Part III.—Geologic Implications
GENERAL REVIEW AND DISCUSSION
During the years the senior author worked in the Atlantic and Gulf Coastal Plain from Long Island to the Rio Grande (1898–1904) a good deal of time was spent puzzling about the origin of the continental shelf and the steep declivity beyond it, not only of the part along the Atlantic Coast, where the latest important fossiliferous deposits are Miocene, but also the part along the Gulf Coast, where there are important marine deposits that are still younger. As more facts were accumulated, the more firmly it was felt that there was no reasonable basis for the suggestion that the edge of the continental shelf along the Atlantic and Gulf coasts was connected with faulting.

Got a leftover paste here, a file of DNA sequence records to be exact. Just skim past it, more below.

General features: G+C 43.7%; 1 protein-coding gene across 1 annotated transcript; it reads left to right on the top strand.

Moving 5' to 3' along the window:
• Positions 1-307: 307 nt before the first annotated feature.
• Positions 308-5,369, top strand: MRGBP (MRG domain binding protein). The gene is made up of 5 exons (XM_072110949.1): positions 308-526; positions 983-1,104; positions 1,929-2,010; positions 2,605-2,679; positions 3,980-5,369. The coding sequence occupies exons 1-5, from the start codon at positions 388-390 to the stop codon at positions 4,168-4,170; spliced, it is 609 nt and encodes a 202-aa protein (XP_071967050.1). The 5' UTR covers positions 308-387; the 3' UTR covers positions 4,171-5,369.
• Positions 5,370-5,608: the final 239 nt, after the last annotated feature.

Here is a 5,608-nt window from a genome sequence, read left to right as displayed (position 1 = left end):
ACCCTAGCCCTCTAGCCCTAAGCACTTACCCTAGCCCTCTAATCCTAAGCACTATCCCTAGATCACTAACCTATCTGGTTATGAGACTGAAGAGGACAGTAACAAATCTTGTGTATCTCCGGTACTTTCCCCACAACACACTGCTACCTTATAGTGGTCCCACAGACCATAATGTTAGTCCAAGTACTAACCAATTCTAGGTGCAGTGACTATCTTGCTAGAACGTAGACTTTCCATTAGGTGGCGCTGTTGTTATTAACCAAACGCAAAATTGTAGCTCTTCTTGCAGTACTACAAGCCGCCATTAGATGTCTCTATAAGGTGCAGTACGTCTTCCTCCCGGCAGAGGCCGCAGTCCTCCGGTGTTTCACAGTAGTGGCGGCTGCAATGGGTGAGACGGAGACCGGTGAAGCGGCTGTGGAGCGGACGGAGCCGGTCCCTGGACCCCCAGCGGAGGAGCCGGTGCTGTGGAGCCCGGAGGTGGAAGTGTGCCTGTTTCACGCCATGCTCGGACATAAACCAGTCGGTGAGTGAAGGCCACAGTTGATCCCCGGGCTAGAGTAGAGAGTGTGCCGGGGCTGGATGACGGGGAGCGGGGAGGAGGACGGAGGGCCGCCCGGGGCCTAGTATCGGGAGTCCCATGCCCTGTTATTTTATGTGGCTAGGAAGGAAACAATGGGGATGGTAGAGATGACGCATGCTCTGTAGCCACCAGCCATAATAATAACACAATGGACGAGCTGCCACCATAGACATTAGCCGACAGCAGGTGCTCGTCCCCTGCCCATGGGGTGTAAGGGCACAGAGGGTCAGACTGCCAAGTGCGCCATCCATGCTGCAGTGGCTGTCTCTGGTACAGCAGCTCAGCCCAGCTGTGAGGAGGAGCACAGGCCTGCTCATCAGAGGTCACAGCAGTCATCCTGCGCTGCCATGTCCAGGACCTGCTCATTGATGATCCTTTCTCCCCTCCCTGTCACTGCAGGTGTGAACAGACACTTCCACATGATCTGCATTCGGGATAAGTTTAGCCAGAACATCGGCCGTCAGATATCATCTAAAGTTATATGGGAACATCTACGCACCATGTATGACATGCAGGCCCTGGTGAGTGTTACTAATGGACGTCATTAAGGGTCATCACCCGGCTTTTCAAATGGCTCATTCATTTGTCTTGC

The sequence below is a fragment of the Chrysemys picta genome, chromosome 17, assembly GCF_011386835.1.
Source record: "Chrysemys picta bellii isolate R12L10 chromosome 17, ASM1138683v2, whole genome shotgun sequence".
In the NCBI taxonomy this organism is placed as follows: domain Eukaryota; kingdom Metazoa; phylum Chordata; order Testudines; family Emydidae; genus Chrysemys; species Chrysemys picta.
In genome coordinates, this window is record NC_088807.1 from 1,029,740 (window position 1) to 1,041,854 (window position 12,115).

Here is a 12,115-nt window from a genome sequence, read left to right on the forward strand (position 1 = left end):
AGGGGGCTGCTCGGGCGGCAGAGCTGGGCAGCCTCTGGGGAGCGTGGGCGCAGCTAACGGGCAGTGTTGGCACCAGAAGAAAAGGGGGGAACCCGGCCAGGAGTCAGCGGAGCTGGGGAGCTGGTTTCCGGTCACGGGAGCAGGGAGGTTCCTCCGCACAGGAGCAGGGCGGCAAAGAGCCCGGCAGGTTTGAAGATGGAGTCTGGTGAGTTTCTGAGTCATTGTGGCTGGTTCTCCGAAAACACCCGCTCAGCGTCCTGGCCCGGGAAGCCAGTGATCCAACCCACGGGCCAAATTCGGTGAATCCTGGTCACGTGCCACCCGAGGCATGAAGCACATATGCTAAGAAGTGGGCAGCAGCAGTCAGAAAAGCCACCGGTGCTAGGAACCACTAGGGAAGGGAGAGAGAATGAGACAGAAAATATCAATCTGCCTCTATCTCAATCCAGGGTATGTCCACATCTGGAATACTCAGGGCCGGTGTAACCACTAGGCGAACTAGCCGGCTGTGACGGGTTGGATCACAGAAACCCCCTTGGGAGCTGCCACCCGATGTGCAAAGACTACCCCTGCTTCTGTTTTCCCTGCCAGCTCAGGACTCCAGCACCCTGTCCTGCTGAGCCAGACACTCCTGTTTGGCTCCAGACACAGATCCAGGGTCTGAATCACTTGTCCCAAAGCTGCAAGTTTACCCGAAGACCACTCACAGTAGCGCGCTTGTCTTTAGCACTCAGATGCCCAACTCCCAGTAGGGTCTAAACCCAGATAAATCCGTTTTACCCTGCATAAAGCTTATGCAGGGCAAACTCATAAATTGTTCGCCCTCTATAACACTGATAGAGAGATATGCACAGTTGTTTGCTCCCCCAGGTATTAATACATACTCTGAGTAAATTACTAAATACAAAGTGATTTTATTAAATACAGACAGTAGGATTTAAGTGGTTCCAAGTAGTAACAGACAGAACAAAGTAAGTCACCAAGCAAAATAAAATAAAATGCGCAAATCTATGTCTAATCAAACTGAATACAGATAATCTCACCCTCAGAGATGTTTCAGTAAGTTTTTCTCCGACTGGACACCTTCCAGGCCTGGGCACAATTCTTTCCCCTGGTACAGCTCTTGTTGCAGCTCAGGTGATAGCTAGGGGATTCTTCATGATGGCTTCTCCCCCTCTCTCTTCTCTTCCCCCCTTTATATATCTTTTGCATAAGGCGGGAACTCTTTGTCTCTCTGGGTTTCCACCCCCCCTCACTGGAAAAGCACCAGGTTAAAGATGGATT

On the other hand, it was clear that the Coastal Plain deposits had been laid down on a peneplaned surface of older beds and that the deposition had been initiated by the seaward tilting of this early Cretaceous peneplain (Fig. 11). The demonstrated slope of the peneplaned surface beneath the Coastal Plain beds in the Long Island-New Jersey regions was such that it showed that the beds in which the Hudson Submarine Canyon was cut were of Tertiary and Cretaceous age. The total thickness of 10,000 to 15,000 feet, thus indicated for the Cretaceous and Tertiary beds off the coast of Long Island and New Jersey, seemed large when compared with the sections along the narrow belt above the present sea level, but it was found not to be unreasonable . . .